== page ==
The feasibility of assessing swallowing physiology following prolonged intubation after cardiovascular surgery

Pilot Feasibility Stud. 2017 Nov 21:3:62. doi: 10.1186/s40814-017-0199-7. eCollection 2017.


Background: Dysphagia following prolonged intubation after cardiovascular (CV) surgery is common occurring in 67% of patients; however, this population's swallowing physiology has never been prospectively evaluated using standardized methods. Hence, prior to conducting a larger study, our primary objective was to determine the feasibility of assessing swallowing physiology using instrumentation and validated interpretation methods in cardiovascular surgical patients following prolonged intubation.

Method: From July to October 2011, we approached adults undergoing CV surgery at our institution who were intubated > 48 h. Those with a tracheostomy were excluded. Videofluoroscopic swallowing study (VFS) and nasendoscopy were completed within 48 h after extubation. Feasibility measurements included recruitment rate, patient participation, task completion durations, and the inter-rater reliability of VFS measures using the intraclass correlation coefficient (ICC). VFSs were interpreted using perceptual rating tools (Modified Barium Swallow Measurement Tool for Swallow Impairment™© and Penetration Aspiration Scale) and objective displacement measurements (hyoid displacement and pharyngeal constriction ratio).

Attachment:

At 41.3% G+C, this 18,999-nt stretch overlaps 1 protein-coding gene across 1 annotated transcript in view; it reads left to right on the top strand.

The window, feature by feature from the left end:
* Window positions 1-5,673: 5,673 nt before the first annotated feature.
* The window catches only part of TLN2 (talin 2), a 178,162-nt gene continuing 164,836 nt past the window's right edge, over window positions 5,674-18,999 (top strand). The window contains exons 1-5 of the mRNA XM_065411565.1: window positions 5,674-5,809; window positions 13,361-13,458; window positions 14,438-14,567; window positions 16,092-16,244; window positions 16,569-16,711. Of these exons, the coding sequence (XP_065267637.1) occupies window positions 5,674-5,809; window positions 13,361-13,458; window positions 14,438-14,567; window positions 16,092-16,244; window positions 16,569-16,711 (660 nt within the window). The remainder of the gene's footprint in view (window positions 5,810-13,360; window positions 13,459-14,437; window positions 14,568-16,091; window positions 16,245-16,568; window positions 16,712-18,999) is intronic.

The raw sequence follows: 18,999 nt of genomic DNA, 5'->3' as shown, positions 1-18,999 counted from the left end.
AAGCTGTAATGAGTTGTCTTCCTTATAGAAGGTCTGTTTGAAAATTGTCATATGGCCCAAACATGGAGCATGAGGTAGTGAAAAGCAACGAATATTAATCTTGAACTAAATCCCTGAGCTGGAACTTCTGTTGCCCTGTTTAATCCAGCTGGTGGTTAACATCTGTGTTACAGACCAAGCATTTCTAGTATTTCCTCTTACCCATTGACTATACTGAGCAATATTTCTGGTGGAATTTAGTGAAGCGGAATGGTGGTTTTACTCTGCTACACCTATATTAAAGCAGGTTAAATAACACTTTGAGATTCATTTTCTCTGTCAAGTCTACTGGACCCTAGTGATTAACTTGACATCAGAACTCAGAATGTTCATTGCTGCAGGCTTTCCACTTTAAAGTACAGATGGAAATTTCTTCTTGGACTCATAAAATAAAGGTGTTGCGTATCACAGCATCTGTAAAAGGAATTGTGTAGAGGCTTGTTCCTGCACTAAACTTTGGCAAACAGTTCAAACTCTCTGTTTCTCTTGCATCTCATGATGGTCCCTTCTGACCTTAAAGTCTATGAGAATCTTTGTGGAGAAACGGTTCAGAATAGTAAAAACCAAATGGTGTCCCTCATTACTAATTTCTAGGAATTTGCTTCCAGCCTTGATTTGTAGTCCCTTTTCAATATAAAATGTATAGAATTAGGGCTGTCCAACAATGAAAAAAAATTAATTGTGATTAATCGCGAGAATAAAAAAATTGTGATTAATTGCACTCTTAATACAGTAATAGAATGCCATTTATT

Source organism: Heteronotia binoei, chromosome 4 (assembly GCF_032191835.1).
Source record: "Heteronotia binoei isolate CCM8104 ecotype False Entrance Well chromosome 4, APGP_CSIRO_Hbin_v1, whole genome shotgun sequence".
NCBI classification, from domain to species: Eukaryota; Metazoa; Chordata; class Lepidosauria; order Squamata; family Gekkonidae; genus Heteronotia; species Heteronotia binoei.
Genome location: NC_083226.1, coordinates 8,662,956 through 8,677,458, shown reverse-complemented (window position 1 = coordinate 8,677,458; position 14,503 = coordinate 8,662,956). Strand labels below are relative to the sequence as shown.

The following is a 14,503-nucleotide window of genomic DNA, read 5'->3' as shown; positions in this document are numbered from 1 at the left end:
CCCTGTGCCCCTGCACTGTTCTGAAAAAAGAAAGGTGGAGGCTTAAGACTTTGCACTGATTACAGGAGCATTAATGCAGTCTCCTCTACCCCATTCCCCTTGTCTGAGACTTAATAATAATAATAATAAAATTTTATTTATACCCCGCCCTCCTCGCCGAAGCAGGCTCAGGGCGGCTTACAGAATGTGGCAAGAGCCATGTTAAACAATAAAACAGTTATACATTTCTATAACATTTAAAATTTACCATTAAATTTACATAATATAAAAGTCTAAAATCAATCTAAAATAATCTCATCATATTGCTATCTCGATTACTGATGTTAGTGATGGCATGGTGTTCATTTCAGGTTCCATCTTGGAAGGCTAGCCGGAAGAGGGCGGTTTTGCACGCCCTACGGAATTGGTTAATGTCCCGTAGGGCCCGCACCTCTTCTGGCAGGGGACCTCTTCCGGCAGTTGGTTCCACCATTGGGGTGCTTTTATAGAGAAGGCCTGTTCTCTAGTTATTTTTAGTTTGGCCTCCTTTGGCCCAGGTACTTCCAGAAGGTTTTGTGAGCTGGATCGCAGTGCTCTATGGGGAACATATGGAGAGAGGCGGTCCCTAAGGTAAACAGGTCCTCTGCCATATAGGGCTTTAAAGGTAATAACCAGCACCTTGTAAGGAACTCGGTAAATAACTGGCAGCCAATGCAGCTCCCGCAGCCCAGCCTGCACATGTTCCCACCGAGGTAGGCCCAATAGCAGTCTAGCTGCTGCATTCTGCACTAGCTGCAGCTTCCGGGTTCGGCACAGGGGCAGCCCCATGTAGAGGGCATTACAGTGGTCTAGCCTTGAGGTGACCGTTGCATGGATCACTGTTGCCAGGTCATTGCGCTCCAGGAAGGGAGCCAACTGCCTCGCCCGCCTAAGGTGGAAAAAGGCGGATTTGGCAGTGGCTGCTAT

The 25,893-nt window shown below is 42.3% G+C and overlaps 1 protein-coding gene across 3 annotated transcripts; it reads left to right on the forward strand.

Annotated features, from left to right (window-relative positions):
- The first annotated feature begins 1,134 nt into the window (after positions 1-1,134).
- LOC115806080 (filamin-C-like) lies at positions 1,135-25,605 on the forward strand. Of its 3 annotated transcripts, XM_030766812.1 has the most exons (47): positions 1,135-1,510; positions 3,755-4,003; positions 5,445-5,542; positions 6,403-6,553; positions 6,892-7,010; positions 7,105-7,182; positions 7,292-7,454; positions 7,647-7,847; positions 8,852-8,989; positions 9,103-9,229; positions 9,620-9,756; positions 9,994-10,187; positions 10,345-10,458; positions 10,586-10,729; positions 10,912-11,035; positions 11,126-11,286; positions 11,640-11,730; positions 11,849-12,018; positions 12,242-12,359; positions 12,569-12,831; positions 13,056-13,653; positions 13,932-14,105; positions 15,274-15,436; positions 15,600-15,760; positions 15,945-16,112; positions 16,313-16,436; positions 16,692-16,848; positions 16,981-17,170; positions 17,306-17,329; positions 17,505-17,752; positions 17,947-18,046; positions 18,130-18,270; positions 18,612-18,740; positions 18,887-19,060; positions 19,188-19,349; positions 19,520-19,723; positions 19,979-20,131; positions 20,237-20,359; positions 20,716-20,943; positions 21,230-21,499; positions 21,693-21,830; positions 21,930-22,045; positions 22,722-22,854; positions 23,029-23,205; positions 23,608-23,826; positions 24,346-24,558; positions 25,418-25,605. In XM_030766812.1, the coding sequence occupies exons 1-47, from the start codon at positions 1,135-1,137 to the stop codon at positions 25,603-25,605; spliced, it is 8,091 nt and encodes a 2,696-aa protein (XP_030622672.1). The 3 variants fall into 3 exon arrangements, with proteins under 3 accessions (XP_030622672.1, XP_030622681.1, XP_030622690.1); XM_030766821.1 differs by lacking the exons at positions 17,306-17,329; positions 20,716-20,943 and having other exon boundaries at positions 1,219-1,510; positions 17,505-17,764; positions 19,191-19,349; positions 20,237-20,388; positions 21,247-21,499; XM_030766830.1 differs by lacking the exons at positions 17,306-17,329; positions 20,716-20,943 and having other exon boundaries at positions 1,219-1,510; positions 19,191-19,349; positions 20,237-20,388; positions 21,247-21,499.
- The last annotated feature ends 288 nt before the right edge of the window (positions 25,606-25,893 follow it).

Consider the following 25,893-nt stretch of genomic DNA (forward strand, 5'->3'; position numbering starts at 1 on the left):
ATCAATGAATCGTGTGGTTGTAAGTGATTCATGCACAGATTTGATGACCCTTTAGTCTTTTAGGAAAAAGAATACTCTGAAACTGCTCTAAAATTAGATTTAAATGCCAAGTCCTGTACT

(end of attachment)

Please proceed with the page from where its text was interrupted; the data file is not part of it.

Results: Of the 39 patients intubated > 48 h, 16 met inclusion criteria with three enrolled and completing the VFS. All refused nasendoscopy. Across all VFSs, rating completion time ranged from 14.6 to 51.7 min per patient with ICCs for VFS scales ranging from 0.25 (95% CI - 0.10 to 0.59) to 0.99 (95% CI 0.98 to 0.99).

Conclusions: This study design was not feasible as recruitment was slow, few patients participated, and no patient agreed to all procedures. We discuss necessary methodological changes and lessons learned that would generalize to future research.

Keywords: Cardiovascular; Dysphagia; Feasibility; Intubation; Speech-language pathology; Swallowing; Videofluoroscopy.